Reserve Bank of India Governor D Subbarao said Wednesday there was still scope for banks to reduce lending rates further.
"Given the current economic context, and given the policy initiatives of the RBI, there is considerable scope for banks to reduce lending rates," he said.
This is despite the fact that banks have already reduced lending rates by 50 basis points to 250 basis points which expanded bank credit, he added, while delivering the keynote address on India and the Global Financial Crisis: Four Questions, which was organised by the Karnataka chapter of the Confederation of Indian Industry here.
Subbarao also used the opportunity to point out that the several fiscal stimulus packages formulated by the government, together with monetary accommodation and counter-cyclical measures announced by the central bank, have started showing revival signs.
The RBI brought down the reverse repo rate by 575 basis points from 9 per cent to 3.25 per cent in the last few months, he said. With these measures in place, the RBI expected a growth rate of 6 per cent for 2009-10 and WPI-(wholesale price index) based inflation to reach 4 per cent by March 2010, he said.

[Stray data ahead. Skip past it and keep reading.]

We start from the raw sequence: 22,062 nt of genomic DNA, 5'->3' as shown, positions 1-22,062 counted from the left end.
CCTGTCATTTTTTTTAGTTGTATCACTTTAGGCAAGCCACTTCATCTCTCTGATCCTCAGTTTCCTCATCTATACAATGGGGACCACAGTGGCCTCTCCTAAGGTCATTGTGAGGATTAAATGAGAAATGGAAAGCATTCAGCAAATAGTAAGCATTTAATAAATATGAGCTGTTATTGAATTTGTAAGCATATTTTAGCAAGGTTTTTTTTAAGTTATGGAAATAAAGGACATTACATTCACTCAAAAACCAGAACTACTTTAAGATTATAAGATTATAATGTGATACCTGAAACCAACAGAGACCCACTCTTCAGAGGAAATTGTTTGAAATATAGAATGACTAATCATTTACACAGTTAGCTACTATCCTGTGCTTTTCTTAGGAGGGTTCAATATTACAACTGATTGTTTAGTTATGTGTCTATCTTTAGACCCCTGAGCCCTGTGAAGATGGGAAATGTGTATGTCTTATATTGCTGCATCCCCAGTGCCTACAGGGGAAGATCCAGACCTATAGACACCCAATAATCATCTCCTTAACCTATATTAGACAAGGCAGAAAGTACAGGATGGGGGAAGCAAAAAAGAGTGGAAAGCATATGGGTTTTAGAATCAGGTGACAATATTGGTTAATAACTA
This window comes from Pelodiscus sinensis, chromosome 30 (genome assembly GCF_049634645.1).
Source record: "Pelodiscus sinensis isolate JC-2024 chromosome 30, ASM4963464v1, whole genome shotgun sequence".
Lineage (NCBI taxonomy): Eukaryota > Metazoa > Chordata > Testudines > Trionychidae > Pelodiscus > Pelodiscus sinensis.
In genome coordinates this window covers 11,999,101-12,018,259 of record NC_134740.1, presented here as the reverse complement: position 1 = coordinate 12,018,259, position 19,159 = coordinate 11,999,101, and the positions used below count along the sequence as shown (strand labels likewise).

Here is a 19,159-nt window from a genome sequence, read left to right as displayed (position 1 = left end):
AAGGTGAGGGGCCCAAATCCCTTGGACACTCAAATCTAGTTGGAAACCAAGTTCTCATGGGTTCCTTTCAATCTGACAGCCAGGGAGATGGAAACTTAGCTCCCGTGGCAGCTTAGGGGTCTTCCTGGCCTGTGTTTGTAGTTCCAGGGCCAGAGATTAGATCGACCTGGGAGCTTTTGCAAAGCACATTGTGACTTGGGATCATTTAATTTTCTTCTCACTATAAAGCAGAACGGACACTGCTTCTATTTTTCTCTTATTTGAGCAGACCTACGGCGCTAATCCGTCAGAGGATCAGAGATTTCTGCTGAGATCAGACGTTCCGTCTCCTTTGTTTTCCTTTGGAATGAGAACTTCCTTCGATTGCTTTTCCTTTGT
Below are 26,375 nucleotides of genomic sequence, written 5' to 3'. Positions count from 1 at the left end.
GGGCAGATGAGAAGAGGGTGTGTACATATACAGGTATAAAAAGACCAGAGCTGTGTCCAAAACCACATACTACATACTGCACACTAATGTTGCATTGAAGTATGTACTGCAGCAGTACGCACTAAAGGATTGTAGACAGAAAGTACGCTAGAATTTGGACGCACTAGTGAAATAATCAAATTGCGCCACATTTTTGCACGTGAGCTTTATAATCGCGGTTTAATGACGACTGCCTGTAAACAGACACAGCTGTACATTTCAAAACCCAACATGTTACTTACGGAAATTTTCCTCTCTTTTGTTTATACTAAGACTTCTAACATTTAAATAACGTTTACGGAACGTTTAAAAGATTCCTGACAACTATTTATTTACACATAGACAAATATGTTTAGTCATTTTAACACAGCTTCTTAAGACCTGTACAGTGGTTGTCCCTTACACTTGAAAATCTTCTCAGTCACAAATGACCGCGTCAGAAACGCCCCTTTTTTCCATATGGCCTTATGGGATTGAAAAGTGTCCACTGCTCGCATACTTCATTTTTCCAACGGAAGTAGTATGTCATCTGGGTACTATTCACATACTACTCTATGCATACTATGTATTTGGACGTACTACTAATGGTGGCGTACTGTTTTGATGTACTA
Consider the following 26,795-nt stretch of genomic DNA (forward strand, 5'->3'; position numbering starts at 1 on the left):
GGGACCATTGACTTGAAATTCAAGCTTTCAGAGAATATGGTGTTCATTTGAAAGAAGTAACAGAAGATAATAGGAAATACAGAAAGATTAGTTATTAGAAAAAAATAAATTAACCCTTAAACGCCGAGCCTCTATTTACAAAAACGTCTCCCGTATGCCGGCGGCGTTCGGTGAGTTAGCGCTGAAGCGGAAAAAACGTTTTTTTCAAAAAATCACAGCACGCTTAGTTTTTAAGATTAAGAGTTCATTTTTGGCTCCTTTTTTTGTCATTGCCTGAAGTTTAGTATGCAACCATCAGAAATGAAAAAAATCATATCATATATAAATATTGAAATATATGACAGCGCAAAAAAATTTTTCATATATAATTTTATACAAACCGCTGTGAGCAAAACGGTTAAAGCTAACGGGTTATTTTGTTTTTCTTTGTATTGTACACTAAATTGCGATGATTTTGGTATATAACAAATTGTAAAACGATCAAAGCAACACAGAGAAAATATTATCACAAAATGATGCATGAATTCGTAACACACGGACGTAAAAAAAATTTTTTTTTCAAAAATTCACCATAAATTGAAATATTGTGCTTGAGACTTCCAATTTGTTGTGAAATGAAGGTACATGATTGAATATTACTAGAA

"It is true that the Indian economy is slowing and exports have declined, services sector is decelerating, investment demand is on the decline and corporate margins are dented. However, growth moderation is steeper than thought earlier. The cyclical downturn was natural after four years of high growth. But, a growth of 6 per cent is certain," Subbarao said.
He added that India's economic recovery would be swifter and sharper than any other economy. But he was also quick to add that for India to recover the world has to recover. The challenge before the country is to minimise the pain of adjustment.
"We are not a demand-constrained economy. Once confidence is restored, there will be a faster recovery. However, we are a supply-constrained economy. Investment in manufacturing, infrastructure and services sectors needs to increase," the RBI governor added.
Subbarao also said that there were some challenges ahead for India on the path to revival too.
"We should support the drivers of aggregate demand, increase private investment, maintain credit flow and credit quality, restore fiscal consolidation, manage government programming and implement fiscal stimulus vigorously. There is indeed enough money in the system for private demand to pick up," he said.
Further, he said there were some positive features, such as normally functioning financial markets, the decline in inflation, comfortable foreign exchange reserves, a robust rural demand and social safety, an automatic stabiliser, which point to revival.